The 10 Best Recreational Kayaks Reviewed 2020 & Essential Buyers Guide
Get fit, explore nature, travel, spend time with friends and family on the water.
What’s not to love?
But for the longest time, it seemed that recreational kayaking was only accessible if you went on private tours.
It was something you did on vacation.
Something you booked in advance.
But with some amazing kayaks becoming available at affordable prices, more and more people are realizing that you can own one and take it to the water’s edge any time you damn well, please!
So, with that in mind, I’ve put together a guide to the 10 best recreational kayaks in 2020. And even if you’re a total noob, the review includes a buyer’s guide and FAQ section to help you take up this awesome pastime.
- TOP 10 Best Recreational Kayaks 2020
- Intex Challenger K1 1-Person Inflatable Kayak
- Sundolphin Aruba 10-Foot Sit-in Kayak
- Sevylor Big Basin 3-Person Kayak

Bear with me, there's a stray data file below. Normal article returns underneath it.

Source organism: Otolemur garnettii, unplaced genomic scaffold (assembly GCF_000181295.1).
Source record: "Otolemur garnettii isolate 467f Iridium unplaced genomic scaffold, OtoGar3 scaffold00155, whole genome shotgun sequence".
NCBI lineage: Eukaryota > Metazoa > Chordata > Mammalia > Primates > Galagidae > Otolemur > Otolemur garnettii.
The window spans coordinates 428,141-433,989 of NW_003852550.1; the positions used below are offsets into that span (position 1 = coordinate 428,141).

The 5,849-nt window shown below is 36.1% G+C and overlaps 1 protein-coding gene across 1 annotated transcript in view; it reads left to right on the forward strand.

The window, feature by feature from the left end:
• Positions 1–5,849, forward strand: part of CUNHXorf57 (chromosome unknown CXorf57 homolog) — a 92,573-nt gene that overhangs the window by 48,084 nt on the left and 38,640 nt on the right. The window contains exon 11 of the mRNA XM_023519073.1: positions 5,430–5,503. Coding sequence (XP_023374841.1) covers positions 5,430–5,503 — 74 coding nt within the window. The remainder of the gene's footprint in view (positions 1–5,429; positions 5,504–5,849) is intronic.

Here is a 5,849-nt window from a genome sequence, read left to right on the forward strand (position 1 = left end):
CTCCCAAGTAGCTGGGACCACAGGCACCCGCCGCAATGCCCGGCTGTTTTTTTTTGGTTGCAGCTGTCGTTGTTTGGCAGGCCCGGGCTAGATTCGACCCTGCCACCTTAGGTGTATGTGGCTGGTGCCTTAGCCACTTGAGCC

- Lifetime Two Person Tandem Fishing Kayak
- Pelican Maxim 100X Sit-in Recreational Kayak
- Ocean Kayak Frenzy Sit-On-Top Recreational Kayak
- Advanced Elements AdvancedFrame Kayak
- Sundoplhin Bali SS 10-Foot Sit-on-top Kayak
- Old Town Loon 126 Recreational Kayak
- Perception Cove 14.5 Kayak
- Recreational Kayak Buyer’s Guide
- FAQ Section
TOP 10 Best Recreational Kayaks 2020
Intex Challenger K1 1-Person Inflatable Kayak
Review: First up – and quite rightly in my opinion – is this inflatable recreational kayak. Its price is considerably lower than everything else on this list, making it an ideal purchase for anyone just dipping their toes into the waters of the activity. It’s made from a rugged vinyl material, weighing just 27.2 lbs with a 220 lbs maximum capacity.
Storage rigging is to the bow of the vessel, and it comes with an 84-inch aluminum oar, patching kit for repairs and a hand pump. The Boston-style valves ensure it inflates and deflates in double quick time, making it a great option for people on the go.
Grab lines to the rear and a removable skeg for improved tracking are also included. The kayak even comes with its own storage bag.
- Excellent price.
- Bright, colorful design.
- Not as durable as PVC kayaks.
- Susceptible to puncturing if used incorrectly or in certain environments.
Sundolphin Aruba 10-Foot Sit-in Kayak